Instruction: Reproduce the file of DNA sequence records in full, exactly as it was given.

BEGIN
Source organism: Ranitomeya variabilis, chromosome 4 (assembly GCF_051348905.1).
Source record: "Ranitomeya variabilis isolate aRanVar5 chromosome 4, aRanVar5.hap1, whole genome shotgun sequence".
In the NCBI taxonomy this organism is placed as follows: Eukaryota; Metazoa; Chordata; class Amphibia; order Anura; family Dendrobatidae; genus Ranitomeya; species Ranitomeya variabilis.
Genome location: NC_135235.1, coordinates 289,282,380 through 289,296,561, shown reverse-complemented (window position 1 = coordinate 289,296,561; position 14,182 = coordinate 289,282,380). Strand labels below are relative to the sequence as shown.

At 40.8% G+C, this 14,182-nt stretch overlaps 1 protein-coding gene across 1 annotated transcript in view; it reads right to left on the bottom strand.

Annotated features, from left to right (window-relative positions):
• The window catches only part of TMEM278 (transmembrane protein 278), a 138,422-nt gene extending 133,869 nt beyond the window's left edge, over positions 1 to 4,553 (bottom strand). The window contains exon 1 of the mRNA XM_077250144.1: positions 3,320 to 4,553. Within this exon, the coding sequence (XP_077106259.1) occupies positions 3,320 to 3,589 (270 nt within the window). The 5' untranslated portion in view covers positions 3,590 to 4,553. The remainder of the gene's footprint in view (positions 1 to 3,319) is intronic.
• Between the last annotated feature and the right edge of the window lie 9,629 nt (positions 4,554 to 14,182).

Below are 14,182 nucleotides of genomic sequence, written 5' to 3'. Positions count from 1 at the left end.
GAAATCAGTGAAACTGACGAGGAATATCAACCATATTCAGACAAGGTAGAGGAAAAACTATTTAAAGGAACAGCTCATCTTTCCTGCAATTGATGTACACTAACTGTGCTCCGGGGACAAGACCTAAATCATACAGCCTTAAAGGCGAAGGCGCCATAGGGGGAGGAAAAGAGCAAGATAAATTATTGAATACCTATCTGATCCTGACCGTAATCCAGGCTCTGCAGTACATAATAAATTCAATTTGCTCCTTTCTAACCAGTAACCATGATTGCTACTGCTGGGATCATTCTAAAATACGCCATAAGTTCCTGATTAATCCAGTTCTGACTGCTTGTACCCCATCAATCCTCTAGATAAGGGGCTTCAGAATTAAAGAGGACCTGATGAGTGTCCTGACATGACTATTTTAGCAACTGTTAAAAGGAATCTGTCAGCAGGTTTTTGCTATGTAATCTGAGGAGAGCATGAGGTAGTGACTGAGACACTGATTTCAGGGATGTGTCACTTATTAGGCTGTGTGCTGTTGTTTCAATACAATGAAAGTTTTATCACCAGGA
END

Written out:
Source organism: Ranitomeya variabilis, chromosome 4 (assembly GCF_051348905.1).
Source record: "Ranitomeya variabilis isolate aRanVar5 chromosome 4, aRanVar5.hap1, whole genome shotgun sequence".
In the NCBI taxonomy this organism is placed as follows: Eukaryota; Metazoa; Chordata; class Amphibia; order Anura; family Dendrobatidae; genus Ranitomeya; species Ranitomeya variabilis.
Genome location: NC_135235.1, coordinates 289,282,380 through 289,296,561, shown reverse-complemented (window position 1 = coordinate 289,296,561; position 14,182 = coordinate 289,282,380). Strand labels below are relative to the sequence as shown.

At 40.8% G+C, this 14,182-nt stretch overlaps 1 protein-coding gene across 1 annotated transcript in view; it reads right to left on the bottom strand.

Annotated features, from left to right (window-relative positions):
• The window catches only part of TMEM278 (transmembrane protein 278), a 138,422-nt gene extending 133,869 nt beyond the window's left edge, over positions 1 to 4,553 (bottom strand). The window contains exon 1 of the mRNA XM_077250144.1: positions 3,320 to 4,553. Within this exon, the coding sequence (XP_077106259.1) occupies positions 3,320 to 3,589 (270 nt within the window). The 5' untranslated portion in view covers positions 3,590 to 4,553. The remainder of the gene's footprint in view (positions 1 to 3,319) is intronic.
• Between the last annotated feature and the right edge of the window lie 9,629 nt (positions 4,554 to 14,182).

Below are 14,182 nucleotides of genomic sequence, written 5' to 3'. Positions count from 1 at the left end.
GAAATCAGTGAAACTGACGAGGAATATCAACCATATTCAGACAAGGTAGAGGAAAAACTATTTAAAGGAACAGCTCATCTTTCCTGCAATTGATGTACACTAACTGTGCTCCGGGGACAAGACCTAAATCATACAGCCTTAAAGGCGAAGGCGCCATAGGGGGAGGAAAAGAGCAAGATAAATTATTGAATACCTATCTGATCCTGACCGTAATCCAGGCTCTGCAGTACATAATAAATTCAATTTGCTCCTTTCTAACCAGTAACCATGATTGCTACTGCTGGGATCATTCTAAAATACGCCATAAGTTCCTGATTAATCCAGTTCTGACTGCTTGTACCCCATCAATCCTCTAGATAAGGGGCTTCAGAATTAAAGAGGACCTGATGAGTGTCCTGACATGACTATTTTAGCAACTGTTAAAAGGAATCTGTCAGCAGGTTTTTGCTATGTAATCTGAGGAGAGCATGAGGTAGTGACTGAGACACTGATTTCAGGGATGTGTCACTTATTAGGCTGTGTGCTGTTGTTTCAATACAATGAAAGTTTTATCACCAGGA